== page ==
Discovering LGBT histories at The Burrell
To mark the end of LGBT History Month, Project Curator Laura Bauld tells us how the team went about researching LGBT histories in The Collection, as part of the redisplay project.
'In the past, and even today, people who experience same-sex love or gender diversity have faced intense social stigma and discrimination. Museums around the world have often hidden the LGBT (Lesbian, Gay, Bisexual, Transgender) histories and stories of the objects in their collections. However, the Burrell Project recognises that objects should be used to tell diverse histories, especially of those communities that have been marginalised by museums and society. When The Burrell Project began in 2016 it took an early active stance; we would represent LGBT histories as part of the re-display.
At the start, there were no objects in the collection known to The Burrell team that had an LGBT story. The Burrell, in many ways, was a heteronormative space and collection. But it was reckoned that there must be some, somewhere, in our 9,000-object collection. As long as there has been humans on this earth, there has been people who have experienced same-sex love or gender diversity, so those histories had to be present in our collection. It was just a matter of finding them.
Over a period of six months nearly every object in the collection was combed through for any connections to LGBT histories. And from a starting point of zero LGBT objects, we found around 300 that could be used to tell our visitors about LGBT history.
The objects revealed LGBT histories and experiences from both ancient and modern times. An Ancient Greek sculpture in the collection is thought to be the fertility god/goddess, Cybele; in their legend, they were born with both male and female sexual organs, allowing us to explore intersex histories.
There is a colourful Japanese woodblock print of kabuki actor, Segawa Michinosuke I (1782–1812), dressed in an orange and black kimono. They look like a beautiful courtesan but in fact they are an 'onnagata', a male actor that only performed female roles.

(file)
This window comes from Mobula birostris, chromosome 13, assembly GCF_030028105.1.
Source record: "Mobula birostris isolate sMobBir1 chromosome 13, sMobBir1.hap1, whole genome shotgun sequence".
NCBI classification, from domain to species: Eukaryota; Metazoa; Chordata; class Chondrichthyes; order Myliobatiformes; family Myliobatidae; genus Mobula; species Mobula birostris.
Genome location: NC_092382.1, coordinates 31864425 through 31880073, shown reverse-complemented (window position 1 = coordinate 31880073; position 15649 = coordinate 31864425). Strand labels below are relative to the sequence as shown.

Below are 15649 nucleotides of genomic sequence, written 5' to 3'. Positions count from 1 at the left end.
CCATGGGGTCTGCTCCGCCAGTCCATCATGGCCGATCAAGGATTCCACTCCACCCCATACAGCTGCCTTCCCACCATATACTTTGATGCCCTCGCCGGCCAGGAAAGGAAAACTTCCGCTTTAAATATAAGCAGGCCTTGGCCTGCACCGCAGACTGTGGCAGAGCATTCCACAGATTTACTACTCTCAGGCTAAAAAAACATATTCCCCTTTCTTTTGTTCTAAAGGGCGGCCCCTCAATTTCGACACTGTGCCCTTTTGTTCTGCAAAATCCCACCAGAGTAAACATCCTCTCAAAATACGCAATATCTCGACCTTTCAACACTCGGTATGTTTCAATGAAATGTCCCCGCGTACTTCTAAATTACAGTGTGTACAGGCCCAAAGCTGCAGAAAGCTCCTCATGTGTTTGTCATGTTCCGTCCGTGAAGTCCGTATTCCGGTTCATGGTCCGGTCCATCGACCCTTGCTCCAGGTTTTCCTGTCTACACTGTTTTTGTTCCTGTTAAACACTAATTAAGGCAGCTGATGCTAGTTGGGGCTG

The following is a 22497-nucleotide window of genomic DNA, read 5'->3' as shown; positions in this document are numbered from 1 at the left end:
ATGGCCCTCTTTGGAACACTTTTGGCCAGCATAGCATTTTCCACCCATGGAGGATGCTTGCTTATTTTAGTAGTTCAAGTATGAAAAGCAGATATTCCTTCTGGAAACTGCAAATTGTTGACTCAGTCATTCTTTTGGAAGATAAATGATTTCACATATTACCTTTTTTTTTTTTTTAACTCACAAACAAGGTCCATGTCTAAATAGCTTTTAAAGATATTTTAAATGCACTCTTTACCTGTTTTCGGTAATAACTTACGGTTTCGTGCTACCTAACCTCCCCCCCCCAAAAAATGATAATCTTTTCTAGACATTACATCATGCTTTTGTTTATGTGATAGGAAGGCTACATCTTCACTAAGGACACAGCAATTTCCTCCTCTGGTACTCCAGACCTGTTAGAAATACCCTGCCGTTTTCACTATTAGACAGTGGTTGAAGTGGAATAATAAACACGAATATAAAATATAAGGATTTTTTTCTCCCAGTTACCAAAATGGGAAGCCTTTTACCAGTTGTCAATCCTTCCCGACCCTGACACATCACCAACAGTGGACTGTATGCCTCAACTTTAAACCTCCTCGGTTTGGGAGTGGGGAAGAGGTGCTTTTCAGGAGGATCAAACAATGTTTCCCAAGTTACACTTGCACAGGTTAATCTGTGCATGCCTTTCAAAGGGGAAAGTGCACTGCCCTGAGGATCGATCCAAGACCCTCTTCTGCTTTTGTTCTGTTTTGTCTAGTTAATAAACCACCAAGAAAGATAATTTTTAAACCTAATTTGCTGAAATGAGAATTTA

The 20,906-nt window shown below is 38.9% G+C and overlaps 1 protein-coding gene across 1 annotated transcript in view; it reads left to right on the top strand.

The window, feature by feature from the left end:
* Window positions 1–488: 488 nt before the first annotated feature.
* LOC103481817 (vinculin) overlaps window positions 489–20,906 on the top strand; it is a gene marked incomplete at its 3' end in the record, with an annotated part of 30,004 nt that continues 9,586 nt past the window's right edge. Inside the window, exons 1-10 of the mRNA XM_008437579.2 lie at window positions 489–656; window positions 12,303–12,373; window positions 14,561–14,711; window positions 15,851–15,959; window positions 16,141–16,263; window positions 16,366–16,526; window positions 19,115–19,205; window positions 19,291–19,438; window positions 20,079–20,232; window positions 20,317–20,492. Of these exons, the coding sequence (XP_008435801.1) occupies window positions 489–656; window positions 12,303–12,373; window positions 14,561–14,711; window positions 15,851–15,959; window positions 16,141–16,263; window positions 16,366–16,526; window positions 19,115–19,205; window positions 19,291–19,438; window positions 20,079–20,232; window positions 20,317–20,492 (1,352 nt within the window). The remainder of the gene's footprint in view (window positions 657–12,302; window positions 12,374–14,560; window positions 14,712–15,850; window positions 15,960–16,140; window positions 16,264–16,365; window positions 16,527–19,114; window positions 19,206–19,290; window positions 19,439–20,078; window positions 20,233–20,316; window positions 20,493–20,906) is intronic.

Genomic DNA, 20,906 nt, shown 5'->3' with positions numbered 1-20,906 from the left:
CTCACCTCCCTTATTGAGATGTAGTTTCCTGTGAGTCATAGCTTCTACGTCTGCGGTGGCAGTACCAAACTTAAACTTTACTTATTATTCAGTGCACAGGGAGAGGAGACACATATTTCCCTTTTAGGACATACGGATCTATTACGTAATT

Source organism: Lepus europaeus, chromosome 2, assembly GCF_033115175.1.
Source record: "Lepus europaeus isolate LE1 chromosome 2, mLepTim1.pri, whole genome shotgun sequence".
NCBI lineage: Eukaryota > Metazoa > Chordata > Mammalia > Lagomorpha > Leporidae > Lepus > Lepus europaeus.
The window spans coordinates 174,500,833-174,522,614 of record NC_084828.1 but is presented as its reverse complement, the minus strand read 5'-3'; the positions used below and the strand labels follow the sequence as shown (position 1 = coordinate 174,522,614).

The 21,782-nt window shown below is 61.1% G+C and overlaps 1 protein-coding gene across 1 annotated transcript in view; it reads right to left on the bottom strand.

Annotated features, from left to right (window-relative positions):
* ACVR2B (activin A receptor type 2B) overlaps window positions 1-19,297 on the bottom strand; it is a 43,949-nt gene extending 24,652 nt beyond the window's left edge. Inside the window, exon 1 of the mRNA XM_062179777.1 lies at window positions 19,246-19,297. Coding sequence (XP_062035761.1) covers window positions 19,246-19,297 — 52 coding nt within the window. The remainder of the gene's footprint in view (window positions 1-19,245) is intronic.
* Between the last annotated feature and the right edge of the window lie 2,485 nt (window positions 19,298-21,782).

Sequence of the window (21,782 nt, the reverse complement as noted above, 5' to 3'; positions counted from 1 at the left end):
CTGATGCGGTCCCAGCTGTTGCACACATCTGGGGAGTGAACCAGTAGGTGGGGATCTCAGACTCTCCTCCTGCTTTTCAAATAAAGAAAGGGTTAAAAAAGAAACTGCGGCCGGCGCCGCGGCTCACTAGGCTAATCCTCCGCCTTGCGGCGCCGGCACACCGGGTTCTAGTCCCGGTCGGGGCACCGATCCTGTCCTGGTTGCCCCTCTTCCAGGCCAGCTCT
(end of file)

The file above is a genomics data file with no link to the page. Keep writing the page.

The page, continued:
Then there is the 1920 Jacob Epstein sculpture of the singer, Lilian Shelley (1892–after 1933), who during the 1910s regularly performed in the London night club, The Cave of the Golden Calf, arguably Britain’s first gay club.
The project team prioritised the telling of these histories in the new displays for The Burrell Collection. But we also recognised that to tell the stories of LGBT experiences, we had to do it with the community they represent; ‘nothing about us, without us.’ The Burrell Project actively consulted with the LGBT community in Glasgow, inviting LGBT community groups to co-curate LGBT history displays for the new galleries. These groups researched our objects and graciously brought their lived experience to the understanding of them. They have created poignant and compassionate interpretation that makes these LGBT histories visible.
We pride ourselves that the physical Burrell building will also be a safe space for LGBT individuals. In addition to the use of gender inclusive language across the museum displays, there will be gender neutral toilets and plans to implement LGBT awareness training for all staff. When The Burrell opens its doors, it will become a place where LGBT histories are celebrated and commemorated, and the community is welcomed, accepted, and respected.'
The Burrell Collection
Laura (on right) with members of a local community group, viewing objects from The Burrell Collection currently in storage at Glasgow Museums Resource Centre (GMRC).
Detail from colour woodblock print of kabuki actor Segawa Michinosuke (1782-1812), Japan, 1807.
Clay figure of Cybele, also known as Agdistis, Greece, circa 350 BC.